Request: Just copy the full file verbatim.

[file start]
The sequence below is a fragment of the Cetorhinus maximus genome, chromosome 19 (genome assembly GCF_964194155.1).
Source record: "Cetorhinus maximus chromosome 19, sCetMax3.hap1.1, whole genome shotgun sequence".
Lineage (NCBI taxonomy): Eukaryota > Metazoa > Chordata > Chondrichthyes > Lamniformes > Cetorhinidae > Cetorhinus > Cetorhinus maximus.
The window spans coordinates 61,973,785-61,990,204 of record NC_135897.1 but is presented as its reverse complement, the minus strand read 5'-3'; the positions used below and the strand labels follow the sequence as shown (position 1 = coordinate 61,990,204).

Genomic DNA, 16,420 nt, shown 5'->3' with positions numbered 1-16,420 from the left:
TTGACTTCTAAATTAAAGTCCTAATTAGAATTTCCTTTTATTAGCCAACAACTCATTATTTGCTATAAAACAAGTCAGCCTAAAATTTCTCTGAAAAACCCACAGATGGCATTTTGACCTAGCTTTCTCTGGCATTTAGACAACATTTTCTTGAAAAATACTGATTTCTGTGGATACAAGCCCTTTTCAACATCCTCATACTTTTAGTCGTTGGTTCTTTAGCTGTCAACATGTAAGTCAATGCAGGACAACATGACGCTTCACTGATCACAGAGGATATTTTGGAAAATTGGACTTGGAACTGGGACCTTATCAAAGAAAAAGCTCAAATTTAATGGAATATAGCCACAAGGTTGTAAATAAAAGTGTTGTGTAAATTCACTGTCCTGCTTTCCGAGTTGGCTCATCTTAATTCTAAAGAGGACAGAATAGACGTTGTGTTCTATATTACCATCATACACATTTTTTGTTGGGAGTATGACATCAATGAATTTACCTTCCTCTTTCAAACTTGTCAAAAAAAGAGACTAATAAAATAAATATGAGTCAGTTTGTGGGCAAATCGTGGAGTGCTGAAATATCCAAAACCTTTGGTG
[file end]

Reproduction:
The sequence below is a fragment of the Cetorhinus maximus genome, chromosome 19 (genome assembly GCF_964194155.1).
Source record: "Cetorhinus maximus chromosome 19, sCetMax3.hap1.1, whole genome shotgun sequence".
Lineage (NCBI taxonomy): Eukaryota > Metazoa > Chordata > Chondrichthyes > Lamniformes > Cetorhinidae > Cetorhinus > Cetorhinus maximus.
The window spans coordinates 61,973,785-61,990,204 of record NC_135897.1 but is presented as its reverse complement, the minus strand read 5'-3'; the positions used below and the strand labels follow the sequence as shown (position 1 = coordinate 61,990,204).

Genomic DNA, 16,420 nt, shown 5'->3' with positions numbered 1-16,420 from the left:
TTGACTTCTAAATTAAAGTCCTAATTAGAATTTCCTTTTATTAGCCAACAACTCATTATTTGCTATAAAACAAGTCAGCCTAAAATTTCTCTGAAAAACCCACAGATGGCATTTTGACCTAGCTTTCTCTGGCATTTAGACAACATTTTCTTGAAAAATACTGATTTCTGTGGATACAAGCCCTTTTCAACATCCTCATACTTTTAGTCGTTGGTTCTTTAGCTGTCAACATGTAAGTCAATGCAGGACAACATGACGCTTCACTGATCACAGAGGATATTTTGGAAAATTGGACTTGGAACTGGGACCTTATCAAAGAAAAAGCTCAAATTTAATGGAATATAGCCACAAGGTTGTAAATAAAAGTGTTGTGTAAATTCACTGTCCTGCTTTCCGAGTTGGCTCATCTTAATTCTAAAGAGGACAGAATAGACGTTGTGTTCTATATTACCATCATACACATTTTTTGTTGGGAGTATGACATCAATGAATTTACCTTCCTCTTTCAAACTTGTCAAAAAAAGAGACTAATAAAATAAATATGAGTCAGTTTGTGGGCAAATCGTGGAGTGCTGAAATATCCAAAACCTTTGGTG